When AMD launched its latest APU, Kaveri, almost two weeks ago it touted the gains in performance per clock that this new APU brought with it. The quad-core, dual module CPU on Kaveri is the first implementation of the company’s Steamroller core. The last generation APU, Richland used AMD’s Piledriver core which was notable for being about 6 percent faster per clock than AMD’s Bulldozer core which was the first design in the family tree.
When AMD launched the Bulldozer core and CPU architectural family in late 2011 the company presented a rather anemic roadmap for consistent ten to fifteen percent performance gains with each new generation of Bulldozer based core. Three years later it is both gratifying and disappointing to see that AMD has more or less stuck to its word on that roadmap.
In the Kaveri launch day slide deck AMD noted that on average the new Steamroller core provides 10 percent higher performance per clock than the outgoing Piledriver core and in some cases can be up to 20 percent faster at the same clock speed. Unfortunately for AMD and consumers alike Global Foundries’ new 28nm SHP manufacturing process is less frequency focused than the old 32nm SOI process. Thus at launch the highest performance Kaveri SKU is more or less a match for older Richland chips in terms of absolute CPU performance.
We decided to try and verify AMD’s claims of higher per clock performance. To that end we benchmarked the A10-6800K and the A10-7850K against one another. Both chips had turbo disabled and had a base clock speed of 4 Ghz. As always you can find our raw testing results on Mega. First we have our numbers in table format.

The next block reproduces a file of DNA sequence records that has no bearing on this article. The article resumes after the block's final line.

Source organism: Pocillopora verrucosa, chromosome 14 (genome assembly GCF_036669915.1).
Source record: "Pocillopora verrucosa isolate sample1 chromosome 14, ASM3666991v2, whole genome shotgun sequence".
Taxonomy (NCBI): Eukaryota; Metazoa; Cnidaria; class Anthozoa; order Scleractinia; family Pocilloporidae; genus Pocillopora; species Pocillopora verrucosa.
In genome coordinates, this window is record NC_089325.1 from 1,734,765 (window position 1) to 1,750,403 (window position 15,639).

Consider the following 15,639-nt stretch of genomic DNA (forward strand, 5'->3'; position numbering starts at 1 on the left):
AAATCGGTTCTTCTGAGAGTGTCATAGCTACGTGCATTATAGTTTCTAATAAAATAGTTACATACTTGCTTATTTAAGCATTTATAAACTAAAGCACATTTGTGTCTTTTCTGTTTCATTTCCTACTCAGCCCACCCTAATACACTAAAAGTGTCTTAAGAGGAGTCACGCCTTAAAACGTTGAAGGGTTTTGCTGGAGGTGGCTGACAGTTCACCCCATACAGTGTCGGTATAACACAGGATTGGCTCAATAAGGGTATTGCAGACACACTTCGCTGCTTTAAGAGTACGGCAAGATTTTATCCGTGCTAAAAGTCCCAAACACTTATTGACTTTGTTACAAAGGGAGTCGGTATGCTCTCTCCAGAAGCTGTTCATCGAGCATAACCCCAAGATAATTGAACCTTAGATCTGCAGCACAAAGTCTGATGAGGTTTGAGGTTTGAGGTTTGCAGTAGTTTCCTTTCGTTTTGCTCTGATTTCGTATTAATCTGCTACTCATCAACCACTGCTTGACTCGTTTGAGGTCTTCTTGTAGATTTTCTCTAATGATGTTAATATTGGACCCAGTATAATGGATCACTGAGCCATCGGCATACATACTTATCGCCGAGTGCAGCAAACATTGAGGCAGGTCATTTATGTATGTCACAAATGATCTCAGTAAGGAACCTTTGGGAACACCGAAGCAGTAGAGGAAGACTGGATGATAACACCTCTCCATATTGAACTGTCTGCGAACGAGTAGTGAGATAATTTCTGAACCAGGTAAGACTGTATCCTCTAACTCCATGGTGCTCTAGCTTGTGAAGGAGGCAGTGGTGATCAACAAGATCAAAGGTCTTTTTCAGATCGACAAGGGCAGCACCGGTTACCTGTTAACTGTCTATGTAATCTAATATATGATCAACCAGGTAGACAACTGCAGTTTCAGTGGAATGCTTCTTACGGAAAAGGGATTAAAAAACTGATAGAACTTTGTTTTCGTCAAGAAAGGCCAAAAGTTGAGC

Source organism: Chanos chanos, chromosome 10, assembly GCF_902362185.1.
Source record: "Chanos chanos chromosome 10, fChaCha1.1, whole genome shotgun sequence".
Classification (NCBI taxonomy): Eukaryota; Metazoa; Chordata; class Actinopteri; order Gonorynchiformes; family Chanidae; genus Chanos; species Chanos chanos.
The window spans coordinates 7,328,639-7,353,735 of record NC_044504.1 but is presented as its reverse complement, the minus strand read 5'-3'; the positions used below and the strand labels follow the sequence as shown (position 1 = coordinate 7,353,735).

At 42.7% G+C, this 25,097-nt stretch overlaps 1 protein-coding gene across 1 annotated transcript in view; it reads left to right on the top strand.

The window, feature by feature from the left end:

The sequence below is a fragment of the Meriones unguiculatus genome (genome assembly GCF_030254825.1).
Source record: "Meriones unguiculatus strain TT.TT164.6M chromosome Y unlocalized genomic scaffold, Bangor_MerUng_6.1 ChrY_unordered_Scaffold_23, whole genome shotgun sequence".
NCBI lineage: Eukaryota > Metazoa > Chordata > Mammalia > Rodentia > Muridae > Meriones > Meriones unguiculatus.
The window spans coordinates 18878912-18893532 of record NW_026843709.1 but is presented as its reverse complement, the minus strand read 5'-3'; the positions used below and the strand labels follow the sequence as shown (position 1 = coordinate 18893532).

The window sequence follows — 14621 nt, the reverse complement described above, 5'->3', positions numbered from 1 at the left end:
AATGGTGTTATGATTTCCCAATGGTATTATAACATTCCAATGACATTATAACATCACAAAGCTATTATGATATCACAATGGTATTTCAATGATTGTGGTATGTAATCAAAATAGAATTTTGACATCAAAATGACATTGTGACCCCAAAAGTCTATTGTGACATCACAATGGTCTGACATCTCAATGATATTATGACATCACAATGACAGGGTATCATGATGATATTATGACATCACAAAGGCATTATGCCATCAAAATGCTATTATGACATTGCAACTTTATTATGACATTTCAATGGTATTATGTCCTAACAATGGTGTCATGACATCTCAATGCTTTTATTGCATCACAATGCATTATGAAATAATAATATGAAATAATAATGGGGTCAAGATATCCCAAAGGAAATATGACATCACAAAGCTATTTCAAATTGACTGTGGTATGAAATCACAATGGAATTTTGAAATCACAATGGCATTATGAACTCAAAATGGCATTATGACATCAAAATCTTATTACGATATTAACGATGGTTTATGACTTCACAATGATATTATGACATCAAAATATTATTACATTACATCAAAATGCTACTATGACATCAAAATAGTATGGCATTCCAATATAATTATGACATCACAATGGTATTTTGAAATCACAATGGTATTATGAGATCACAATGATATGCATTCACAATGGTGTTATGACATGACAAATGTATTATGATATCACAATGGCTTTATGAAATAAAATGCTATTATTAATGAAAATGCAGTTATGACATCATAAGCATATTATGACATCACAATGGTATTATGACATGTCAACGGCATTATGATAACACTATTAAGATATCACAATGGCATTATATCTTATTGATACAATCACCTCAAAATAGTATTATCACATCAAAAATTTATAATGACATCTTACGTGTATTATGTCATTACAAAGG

And now those numbers again in bar chart format.
AMD claimed a 10 percent average PPC boost for Kaveri over Richland. According to our test results the company actually delivered an average improvement of 11 percent. There were a couple of minor regressions in Cinebench and LuxMark performance, but outside of those two cases Kaveri performed equally or better than Richland. The widest gap was in the wPrime 1024M benchmark where Kaveri was 38 percent faster than Richland.
So there you have it, AMD’s Steamroller core offers 11 percent higher per clock CPU performance than its old Piledriver core. It’s clear that Steamroller’s biggest advantage over Piledriver is its performance in multithreaded applications. There is a bump in single threaded performance, but the difference in multithreaded benchmarks is a much more compelling story.S|A
Latest posts by Thomas Ryan (see all)
- AppliedMicro’s X-Gene 3 Aims for Intel’s E5 Xeons - Apr 25, 2016
- AMD’s Athlon X4 880K: A Review - Apr 21, 2016
- AMD’s A10-7860K: A Review - Apr 11, 2016
- AMD Announces its 7th Generation of A-Series APUs - Apr 5, 2016
- AMD Announces the Radeon Pro Duo at its Capsaicin Event - Mar 14, 2016